Betty Butterfield is a southern talkin' momma, an overweight, prescription drug-addled, chain-smoking, tongues-speaking woman of the Lord. Her mission in life is to find the church of the Christian faith which caters best to her needs. She knows that she is devout; it would seem that she is just not sure who to be devout with. Betty has visited them all looking for something that clicks - Mormon, Pentecostal, Quaker, Roman Catholic, Scientologist...the list goes on. She has yet to find something that quite meets her stringent criteria, which would include the attire of the congregation at large and parishioners who will bring a casserole round to your trailer when you are feeling a little under the weather. Ms Butterfield is rather ill-equipped to deal with life beyond her front porch...particularly should she run out of Xanax. She has trouble with her monthlies, is the widow of a monster and simply can't figure out those supermarkets. All in all, her tool belt of life is pretty sparsely stocked.
Oh...and it's a man.
Or at least, Betty is played by a sunglass-bedecked man in smeared red lipstick. He goes by the name of Chuck Knipp; himself apparently a practicing Quaker...and homosexual. Think Divine and John Waters.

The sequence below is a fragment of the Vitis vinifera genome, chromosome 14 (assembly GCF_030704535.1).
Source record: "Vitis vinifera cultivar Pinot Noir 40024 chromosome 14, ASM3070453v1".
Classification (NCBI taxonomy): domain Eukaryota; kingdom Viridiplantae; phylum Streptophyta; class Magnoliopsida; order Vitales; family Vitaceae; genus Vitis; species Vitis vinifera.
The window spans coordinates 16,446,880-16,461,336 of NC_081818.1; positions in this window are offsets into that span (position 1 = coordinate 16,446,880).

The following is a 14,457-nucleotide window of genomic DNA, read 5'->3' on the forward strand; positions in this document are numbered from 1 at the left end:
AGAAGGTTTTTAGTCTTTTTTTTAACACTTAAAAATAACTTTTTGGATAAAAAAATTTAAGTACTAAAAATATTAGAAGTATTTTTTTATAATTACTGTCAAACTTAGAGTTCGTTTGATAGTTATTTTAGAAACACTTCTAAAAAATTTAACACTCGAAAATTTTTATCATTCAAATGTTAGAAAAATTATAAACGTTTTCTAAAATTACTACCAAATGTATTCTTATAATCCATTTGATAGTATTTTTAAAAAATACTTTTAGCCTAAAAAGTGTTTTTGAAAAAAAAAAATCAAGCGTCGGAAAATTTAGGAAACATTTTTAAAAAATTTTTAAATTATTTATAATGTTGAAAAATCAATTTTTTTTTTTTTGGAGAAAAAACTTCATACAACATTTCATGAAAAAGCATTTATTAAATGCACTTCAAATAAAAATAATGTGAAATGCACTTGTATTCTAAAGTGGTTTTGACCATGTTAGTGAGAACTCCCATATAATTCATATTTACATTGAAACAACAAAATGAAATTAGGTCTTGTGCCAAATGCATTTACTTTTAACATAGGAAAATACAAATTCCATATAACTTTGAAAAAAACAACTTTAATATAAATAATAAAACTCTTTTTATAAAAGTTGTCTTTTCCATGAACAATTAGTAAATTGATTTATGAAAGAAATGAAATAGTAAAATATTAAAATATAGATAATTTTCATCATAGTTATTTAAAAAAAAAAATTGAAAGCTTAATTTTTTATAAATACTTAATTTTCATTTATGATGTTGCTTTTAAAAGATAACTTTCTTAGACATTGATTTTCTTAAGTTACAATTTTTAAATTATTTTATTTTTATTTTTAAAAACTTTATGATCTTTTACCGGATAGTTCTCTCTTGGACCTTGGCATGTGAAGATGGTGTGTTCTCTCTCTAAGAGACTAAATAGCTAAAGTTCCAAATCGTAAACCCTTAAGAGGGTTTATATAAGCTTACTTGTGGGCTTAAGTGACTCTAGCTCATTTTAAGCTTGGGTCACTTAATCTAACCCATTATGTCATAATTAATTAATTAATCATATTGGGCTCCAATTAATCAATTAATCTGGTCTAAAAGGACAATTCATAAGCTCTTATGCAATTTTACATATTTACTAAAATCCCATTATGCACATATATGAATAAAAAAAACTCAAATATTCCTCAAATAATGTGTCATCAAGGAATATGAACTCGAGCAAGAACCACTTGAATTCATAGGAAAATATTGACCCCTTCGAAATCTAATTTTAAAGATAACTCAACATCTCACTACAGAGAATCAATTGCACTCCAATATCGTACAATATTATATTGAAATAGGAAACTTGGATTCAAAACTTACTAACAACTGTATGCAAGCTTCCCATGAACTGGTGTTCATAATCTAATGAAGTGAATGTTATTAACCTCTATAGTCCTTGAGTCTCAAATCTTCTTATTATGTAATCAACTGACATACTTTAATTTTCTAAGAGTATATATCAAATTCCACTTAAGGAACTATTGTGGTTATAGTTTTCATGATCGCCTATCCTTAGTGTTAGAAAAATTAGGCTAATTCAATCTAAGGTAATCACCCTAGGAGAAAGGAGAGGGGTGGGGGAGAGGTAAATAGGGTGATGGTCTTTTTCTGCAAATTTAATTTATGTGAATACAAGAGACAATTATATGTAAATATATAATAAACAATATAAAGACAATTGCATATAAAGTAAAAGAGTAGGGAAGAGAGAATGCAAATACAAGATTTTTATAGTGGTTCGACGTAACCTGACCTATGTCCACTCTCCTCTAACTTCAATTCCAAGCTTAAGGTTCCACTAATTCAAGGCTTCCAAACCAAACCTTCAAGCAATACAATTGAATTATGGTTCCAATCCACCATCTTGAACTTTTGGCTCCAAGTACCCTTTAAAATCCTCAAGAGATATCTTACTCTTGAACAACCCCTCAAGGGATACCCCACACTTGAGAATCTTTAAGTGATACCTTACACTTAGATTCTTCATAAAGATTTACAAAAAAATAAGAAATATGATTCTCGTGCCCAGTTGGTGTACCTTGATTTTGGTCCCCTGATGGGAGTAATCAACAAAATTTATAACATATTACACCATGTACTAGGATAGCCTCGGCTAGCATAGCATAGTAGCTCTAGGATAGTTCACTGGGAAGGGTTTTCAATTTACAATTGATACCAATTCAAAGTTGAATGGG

It is all delivered in a direct to camera monologue, a la this new fad for YouTube vlogging (such a terribly ugly word). It's worth a shufty...Betty can be very (unintentionally, for Betty at least) amusing, coming out with such gems as:
"I have got to quit smoking. Oh my God, it's got to the point now to where I go to church and start speaking in tongues and wheezing at the same time".
Your best bet is probably just to type her name into YouTube, however there is a website which archives many of her video rants. That's at:
(But the videos come up in tiny Quicktime format...at least they do on my PC...I may be missing something with regards how to enlarge them; I am not exactly a technical genius!).
You can also read more about Betty's creator Chuck Knipp, should you wish to, at:
There you will find that Knipp also has a more famous creation, a cousin perhaps to Ms Butterfield, named Shirley Q. Liquor. I'm afraid I don't kow much about this one, other than that Knipp 'blacks up' and drawls in a southern cotton-picking kind of way. It all sounds a bit controversial for my liking. I'll stick with Betty.